By Andrew Jenner
I can’t have been the only child who dreamed of commandeering one of those motorized shopping carts that sit tantalizingly unattended at grocery stores entrances. And I’m surely not the only adult who still, somewhere in his heart of childish hearts, would kill for the opportunity to go joy-riding down the frozen foods aisle, spinning donuts on the shiny waxed floor, veering madly around corners Mario Kart-style. Wouldn’t it be fun?
By age 28, though, I’d pretty much accepted that this wasn’t going to happen, that firsthand knowledge of self-propelled shopping carts will only come once I’m sufficiently withered and broken down to actually need one, that I will probably never be able to muster the necessary chutzpah and disregard for basic decency required to pull off such a stunt.
And then, a fortunate thing happened: my mother developed severe and terrible plantar fasciitis, and in September, underwent an invasive and painful foot surgery requiring many weeks of recovery – and entitling her to full operational privileges of any and all motorized shopping carts throughout the land.
As the weeks went by, Mom grew in experience and wisdom. She learned which carts are fast and which are slow, which stores are cramped and fraught with navigational hazard, and which ones are crowded with entire regiments of variously disabled customers, whirring to and fro, jockeying for position, turning the place into bumper cart arcades.
One fall day, with her bandaged foot propped up on the coffee table, Mom began to tell tales of her shopping cart experiences. I disclosed my long fascination with these carts, and together, we hatched a plan. I would become her shopping cart apprentice, she would be my mentor, together, we would share our findings with the world.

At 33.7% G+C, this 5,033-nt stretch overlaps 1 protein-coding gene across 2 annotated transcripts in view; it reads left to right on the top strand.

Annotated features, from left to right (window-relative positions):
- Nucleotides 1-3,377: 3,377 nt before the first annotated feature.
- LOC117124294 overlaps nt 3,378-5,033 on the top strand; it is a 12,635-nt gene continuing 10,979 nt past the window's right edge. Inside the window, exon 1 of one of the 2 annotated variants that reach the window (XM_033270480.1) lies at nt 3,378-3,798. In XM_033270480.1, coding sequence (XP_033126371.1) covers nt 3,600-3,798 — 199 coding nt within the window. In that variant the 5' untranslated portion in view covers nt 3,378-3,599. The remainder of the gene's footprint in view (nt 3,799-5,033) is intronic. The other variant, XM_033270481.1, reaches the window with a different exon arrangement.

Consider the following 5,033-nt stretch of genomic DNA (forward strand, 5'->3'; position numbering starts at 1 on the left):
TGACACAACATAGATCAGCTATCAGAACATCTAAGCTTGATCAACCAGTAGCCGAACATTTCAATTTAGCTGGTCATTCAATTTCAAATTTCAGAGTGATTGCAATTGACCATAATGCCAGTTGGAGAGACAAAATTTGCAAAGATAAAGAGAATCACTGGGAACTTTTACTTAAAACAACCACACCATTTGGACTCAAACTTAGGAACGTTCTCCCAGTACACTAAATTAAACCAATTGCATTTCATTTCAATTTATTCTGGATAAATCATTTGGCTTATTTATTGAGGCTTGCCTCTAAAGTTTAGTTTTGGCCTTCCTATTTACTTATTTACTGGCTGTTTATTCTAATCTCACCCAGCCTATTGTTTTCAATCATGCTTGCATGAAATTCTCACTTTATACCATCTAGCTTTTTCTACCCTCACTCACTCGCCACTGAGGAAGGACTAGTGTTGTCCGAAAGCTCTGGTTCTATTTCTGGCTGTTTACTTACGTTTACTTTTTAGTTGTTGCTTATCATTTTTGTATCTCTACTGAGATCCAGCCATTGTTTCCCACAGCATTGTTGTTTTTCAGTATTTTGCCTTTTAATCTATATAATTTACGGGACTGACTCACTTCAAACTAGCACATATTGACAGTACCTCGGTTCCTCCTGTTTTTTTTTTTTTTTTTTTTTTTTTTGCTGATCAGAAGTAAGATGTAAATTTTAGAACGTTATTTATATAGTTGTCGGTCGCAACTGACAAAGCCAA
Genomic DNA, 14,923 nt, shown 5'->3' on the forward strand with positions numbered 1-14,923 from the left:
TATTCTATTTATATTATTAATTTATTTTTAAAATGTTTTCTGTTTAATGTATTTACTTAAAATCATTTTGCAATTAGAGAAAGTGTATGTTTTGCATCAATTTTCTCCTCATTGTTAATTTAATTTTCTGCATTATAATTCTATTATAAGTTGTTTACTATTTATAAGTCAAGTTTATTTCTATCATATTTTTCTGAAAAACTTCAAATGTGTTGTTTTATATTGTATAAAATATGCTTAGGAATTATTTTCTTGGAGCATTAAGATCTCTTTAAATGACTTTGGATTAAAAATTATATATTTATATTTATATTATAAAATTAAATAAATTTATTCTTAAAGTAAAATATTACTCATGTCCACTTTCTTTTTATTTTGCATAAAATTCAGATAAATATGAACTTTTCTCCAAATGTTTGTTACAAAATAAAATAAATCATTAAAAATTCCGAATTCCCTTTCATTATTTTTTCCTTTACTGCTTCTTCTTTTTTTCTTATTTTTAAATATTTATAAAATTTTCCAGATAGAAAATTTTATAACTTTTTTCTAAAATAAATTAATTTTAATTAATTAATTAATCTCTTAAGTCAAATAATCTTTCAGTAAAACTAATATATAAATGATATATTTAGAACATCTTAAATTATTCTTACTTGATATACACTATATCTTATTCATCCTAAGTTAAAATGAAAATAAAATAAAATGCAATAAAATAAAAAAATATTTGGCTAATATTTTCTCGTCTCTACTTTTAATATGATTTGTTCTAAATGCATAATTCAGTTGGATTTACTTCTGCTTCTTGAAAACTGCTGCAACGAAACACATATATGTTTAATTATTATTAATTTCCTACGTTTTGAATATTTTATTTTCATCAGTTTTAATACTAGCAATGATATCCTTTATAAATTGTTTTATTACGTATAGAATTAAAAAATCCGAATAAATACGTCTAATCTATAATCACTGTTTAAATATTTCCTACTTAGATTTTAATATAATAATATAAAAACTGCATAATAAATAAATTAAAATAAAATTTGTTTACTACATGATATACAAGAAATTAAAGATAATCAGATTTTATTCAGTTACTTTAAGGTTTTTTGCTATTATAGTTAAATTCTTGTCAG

At our first stop, Cosco, Mom flings her walker aside, leaps aboard the motorized cart and unplugs the vehicle from its charging station in one smooth, elegant motion. She is an old pro. Several other older ladies smile kindly in her direction, casting long, sympathetic looks at her obviously injured extremity (out in public, she has to wear a Darth Vader-style black cyborg boot). I witnessed this sort of thing over and over during my fieldwork – unusual goodness toward, and genuine concern for, Mom coming from strangers. This is the Friendly City. (My own self-image was significantly lifted by all of this, too, thanks to all the approving nods from strangers; I was the Good Son, the Helpful Son, the Patient Companion to an Infirm Mother.)
The Cosco carts are the fastest ones, says Mom, buzzing down the main boulevard. I keep abreast with a brisk stroll. They are also the most obnoxiously safe, each being equipped with an orange safety flag atop a six-foot pole attached behind the seat, and a forklift-grade beeping alarm when operated in reverse. Back at the front, Mom neglects to re-plug her cart back into the wall. When pressed she admits that she doesn’t usually do so. It’s like flossing: recommended but not worth the hassle.